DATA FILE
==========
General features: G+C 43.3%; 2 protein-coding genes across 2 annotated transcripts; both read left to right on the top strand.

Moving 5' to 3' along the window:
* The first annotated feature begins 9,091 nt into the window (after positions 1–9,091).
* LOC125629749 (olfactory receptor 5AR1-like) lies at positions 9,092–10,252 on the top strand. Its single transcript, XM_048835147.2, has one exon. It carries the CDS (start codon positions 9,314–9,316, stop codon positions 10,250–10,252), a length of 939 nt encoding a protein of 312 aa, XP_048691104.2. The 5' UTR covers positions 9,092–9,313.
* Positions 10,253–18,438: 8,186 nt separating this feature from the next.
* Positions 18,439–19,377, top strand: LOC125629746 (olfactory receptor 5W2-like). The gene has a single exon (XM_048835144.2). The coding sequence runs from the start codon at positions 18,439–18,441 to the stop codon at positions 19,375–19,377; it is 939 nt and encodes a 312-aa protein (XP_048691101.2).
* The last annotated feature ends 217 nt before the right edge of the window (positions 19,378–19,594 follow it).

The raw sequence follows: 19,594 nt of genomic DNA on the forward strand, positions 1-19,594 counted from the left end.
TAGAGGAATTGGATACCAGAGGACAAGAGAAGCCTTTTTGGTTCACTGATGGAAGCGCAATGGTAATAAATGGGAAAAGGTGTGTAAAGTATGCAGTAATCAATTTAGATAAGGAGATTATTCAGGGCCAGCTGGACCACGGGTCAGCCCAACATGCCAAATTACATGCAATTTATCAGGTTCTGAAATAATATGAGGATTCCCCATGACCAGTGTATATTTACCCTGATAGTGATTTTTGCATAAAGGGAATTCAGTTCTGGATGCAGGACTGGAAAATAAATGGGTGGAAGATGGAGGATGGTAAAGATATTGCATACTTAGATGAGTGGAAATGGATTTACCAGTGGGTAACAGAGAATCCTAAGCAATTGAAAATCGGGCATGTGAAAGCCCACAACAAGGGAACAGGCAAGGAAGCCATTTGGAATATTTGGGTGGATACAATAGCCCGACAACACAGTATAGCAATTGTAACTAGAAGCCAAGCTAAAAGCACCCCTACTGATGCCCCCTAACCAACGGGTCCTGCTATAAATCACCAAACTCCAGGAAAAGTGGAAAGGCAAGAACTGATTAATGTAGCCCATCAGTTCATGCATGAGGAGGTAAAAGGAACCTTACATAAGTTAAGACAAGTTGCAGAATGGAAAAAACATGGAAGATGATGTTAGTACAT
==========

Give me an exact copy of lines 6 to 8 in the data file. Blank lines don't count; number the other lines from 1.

* Positions 18,439–19,377, top strand: LOC125629746 (olfactory receptor 5W2-like). The gene has a single exon (XM_048835144.2). The coding sequence runs from the start codon at positions 18,439–18,441 to the stop codon at positions 19,375–19,377; it is 939 nt and encodes a 312-aa protein (XP_048691101.2).
* The last annotated feature ends 217 nt before the right edge of the window (positions 19,378–19,594 follow it).

The raw sequence follows: 19,594 nt of genomic DNA on the forward strand, positions 1-19,594 counted from the left end.